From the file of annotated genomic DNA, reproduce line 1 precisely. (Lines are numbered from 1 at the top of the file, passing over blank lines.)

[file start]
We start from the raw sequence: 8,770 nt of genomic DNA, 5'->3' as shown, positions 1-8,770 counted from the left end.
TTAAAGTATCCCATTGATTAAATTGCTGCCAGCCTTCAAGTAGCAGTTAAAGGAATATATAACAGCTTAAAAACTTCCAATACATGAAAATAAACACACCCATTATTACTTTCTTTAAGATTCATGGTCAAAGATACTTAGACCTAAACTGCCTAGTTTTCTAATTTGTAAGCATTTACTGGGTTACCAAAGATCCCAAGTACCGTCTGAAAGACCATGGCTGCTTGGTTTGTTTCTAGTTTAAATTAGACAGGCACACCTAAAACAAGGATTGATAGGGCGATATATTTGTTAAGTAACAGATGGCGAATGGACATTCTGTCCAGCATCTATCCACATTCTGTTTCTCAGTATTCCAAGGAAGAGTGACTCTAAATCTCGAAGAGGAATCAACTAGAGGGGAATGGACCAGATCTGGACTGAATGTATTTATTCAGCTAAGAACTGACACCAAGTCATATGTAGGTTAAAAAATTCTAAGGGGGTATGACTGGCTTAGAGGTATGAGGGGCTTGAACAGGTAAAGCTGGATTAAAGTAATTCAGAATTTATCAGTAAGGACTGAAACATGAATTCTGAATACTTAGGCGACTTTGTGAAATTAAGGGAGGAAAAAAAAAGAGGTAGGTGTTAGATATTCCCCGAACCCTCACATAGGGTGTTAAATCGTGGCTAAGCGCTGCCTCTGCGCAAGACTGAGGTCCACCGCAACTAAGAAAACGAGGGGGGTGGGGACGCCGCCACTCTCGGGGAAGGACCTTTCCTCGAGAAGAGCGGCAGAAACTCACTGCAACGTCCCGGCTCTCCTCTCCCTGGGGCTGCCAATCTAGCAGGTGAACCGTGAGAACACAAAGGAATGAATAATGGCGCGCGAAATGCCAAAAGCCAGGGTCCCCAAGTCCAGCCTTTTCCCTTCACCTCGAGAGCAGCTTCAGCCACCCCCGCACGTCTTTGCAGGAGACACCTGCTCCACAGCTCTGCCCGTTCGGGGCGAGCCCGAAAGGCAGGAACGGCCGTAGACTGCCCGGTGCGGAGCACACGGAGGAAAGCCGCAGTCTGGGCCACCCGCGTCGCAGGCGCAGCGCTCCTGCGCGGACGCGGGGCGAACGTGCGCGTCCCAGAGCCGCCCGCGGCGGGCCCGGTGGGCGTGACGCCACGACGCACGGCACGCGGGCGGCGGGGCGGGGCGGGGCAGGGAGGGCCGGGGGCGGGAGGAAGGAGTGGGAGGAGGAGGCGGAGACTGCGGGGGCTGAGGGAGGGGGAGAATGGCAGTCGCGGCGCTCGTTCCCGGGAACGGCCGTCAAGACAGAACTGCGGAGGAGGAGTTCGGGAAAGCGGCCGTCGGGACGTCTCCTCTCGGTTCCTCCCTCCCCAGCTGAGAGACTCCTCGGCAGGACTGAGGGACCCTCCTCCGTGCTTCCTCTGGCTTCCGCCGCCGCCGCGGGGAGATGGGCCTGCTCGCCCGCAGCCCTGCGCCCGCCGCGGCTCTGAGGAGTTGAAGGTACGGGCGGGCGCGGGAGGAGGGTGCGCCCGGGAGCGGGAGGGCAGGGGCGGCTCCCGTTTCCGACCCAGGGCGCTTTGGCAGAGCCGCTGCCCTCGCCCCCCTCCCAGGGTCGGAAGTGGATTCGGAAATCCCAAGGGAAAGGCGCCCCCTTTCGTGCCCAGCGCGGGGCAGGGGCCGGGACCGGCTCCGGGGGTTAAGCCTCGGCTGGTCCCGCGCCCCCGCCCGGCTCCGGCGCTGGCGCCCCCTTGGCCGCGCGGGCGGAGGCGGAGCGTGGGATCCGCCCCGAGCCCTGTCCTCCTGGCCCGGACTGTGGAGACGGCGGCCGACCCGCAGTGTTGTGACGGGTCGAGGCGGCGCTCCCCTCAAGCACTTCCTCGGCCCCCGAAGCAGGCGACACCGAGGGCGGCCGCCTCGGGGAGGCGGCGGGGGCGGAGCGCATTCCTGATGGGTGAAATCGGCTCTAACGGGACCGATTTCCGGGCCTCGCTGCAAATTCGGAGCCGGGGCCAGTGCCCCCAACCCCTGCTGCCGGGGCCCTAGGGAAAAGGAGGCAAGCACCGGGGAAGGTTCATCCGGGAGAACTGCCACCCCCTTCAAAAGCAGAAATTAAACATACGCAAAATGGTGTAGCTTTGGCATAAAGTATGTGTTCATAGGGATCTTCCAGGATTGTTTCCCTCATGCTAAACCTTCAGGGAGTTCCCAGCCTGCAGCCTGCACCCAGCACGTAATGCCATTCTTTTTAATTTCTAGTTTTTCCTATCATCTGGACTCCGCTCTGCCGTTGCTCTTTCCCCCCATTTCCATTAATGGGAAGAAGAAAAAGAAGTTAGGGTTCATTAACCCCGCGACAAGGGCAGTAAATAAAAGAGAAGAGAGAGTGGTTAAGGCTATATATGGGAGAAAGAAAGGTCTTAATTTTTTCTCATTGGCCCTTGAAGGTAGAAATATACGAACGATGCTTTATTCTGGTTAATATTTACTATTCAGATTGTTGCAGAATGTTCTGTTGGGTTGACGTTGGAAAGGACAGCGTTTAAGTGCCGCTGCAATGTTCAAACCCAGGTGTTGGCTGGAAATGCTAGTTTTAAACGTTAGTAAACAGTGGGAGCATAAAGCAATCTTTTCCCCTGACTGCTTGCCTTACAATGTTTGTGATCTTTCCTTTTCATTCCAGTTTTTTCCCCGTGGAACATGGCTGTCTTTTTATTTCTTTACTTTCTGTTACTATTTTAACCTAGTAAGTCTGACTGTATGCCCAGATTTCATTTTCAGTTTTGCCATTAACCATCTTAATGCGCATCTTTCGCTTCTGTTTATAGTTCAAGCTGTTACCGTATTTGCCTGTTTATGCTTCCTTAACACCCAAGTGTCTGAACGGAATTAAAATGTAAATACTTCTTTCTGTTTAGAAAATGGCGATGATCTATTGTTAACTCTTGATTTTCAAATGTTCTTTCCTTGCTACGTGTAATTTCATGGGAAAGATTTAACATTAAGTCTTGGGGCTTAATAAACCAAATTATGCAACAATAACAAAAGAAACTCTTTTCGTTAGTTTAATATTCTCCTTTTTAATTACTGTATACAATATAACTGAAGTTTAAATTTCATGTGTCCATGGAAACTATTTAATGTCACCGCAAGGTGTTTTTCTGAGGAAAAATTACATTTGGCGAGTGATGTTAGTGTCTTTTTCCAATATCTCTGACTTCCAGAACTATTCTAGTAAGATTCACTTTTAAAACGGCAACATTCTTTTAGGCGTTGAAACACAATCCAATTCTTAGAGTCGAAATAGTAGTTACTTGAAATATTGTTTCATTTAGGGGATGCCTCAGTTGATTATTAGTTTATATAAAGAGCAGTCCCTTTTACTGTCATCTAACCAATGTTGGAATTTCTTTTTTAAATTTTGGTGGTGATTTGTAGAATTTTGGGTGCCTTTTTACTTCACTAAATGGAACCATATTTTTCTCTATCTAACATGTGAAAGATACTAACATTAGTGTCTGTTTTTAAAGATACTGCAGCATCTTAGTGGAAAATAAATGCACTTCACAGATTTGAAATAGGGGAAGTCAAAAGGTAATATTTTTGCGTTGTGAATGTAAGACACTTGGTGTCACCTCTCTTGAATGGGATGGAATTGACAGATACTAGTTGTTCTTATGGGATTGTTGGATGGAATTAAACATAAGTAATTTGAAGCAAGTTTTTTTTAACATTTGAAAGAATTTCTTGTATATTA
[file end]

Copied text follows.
We start from the raw sequence: 8,770 nt of genomic DNA, 5'->3' as shown, positions 1-8,770 counted from the left end.